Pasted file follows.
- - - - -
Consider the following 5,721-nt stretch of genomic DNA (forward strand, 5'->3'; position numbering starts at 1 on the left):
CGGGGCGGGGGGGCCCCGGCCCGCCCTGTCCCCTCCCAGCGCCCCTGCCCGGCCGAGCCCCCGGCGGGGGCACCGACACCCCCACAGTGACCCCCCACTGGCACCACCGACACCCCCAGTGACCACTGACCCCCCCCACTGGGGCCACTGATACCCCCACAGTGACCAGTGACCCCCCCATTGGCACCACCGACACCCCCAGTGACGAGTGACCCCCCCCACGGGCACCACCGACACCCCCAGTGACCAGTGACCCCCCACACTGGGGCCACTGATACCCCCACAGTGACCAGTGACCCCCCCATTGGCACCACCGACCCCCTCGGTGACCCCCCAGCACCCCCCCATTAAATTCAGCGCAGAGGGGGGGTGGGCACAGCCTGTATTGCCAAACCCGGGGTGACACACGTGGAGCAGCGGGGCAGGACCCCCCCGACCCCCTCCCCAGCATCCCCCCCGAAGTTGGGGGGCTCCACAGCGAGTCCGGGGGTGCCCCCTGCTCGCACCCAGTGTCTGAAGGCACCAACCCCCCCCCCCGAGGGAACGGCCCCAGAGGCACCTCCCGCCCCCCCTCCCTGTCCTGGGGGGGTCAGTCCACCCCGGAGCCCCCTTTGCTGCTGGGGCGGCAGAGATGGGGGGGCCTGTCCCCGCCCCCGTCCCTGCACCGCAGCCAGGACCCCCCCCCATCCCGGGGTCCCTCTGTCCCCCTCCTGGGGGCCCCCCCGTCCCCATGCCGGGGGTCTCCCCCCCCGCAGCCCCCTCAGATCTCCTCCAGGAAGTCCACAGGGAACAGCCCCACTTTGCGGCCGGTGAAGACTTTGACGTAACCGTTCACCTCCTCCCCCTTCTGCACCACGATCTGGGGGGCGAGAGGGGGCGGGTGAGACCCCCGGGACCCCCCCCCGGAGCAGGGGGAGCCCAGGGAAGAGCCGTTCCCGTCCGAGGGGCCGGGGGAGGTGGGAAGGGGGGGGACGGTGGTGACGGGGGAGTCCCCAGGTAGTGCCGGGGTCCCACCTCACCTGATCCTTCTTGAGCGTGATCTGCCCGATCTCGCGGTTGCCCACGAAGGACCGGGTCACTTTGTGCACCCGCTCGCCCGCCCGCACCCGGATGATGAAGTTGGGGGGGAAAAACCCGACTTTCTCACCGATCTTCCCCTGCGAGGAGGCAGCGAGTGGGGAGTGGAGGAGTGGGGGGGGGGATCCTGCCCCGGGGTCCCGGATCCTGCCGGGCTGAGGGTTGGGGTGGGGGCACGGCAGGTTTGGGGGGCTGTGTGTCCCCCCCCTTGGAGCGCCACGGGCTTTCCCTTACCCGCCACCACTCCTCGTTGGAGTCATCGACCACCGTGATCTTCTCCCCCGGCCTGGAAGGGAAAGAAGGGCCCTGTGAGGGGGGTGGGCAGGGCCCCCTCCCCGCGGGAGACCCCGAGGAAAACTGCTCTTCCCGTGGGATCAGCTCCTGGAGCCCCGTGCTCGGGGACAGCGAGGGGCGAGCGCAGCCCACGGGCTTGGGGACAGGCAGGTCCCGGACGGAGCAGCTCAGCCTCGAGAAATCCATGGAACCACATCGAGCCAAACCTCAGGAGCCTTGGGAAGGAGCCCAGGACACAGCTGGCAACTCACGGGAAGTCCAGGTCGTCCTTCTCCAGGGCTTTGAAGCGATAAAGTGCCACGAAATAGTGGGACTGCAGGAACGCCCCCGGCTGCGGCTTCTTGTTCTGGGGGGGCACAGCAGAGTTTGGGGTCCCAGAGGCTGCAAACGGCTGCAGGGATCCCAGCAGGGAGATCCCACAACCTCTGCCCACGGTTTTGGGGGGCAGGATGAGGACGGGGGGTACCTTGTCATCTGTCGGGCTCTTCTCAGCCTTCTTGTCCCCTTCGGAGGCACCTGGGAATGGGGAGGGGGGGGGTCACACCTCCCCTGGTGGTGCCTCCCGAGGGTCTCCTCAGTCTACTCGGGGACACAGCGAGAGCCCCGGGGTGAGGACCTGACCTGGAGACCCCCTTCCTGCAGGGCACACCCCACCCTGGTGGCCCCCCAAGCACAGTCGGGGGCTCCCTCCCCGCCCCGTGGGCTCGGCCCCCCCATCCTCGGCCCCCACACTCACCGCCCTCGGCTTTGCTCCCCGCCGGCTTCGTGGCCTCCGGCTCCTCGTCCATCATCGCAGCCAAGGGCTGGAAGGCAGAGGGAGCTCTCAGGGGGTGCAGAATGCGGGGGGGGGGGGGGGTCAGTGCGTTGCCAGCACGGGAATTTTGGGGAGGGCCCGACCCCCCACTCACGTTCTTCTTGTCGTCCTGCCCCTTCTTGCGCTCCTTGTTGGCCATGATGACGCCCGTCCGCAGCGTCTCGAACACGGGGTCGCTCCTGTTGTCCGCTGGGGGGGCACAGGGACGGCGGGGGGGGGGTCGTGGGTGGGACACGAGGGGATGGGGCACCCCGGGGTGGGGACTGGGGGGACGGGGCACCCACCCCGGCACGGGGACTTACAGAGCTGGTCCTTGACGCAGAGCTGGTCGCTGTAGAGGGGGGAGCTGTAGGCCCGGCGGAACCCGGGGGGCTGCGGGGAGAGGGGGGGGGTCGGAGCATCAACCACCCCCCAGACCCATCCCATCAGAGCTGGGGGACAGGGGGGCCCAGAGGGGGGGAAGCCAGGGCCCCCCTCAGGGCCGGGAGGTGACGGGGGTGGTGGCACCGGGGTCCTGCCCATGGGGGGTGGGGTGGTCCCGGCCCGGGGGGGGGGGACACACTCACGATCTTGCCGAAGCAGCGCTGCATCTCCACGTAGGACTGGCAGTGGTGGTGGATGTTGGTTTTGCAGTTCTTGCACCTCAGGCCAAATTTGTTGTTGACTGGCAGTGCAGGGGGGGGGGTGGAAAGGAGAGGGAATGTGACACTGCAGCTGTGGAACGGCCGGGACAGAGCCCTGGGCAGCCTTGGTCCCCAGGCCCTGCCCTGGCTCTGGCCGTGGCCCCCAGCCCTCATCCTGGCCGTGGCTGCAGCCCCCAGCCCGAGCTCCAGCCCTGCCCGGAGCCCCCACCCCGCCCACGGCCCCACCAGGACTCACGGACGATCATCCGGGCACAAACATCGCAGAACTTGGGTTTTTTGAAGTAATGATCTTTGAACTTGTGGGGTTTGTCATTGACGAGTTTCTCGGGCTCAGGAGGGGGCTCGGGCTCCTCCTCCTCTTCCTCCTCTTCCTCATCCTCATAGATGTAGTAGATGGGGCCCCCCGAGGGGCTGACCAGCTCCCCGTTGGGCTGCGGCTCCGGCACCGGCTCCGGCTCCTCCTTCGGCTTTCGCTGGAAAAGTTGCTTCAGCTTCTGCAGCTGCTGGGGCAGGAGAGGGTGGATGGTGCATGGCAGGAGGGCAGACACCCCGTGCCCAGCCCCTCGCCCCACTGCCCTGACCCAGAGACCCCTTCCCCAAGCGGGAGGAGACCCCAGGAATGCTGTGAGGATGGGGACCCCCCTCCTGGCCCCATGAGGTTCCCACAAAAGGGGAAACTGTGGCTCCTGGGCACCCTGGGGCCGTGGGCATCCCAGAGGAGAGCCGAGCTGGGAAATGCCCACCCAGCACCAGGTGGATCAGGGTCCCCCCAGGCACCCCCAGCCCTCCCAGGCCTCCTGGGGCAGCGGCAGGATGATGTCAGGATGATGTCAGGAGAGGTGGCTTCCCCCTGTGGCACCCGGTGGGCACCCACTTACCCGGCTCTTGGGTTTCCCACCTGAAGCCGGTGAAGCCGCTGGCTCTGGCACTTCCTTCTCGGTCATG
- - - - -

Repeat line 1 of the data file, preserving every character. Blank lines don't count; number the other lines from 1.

Consider the following 5,721-nt stretch of genomic DNA (forward strand, 5'->3'; position numbering starts at 1 on the left):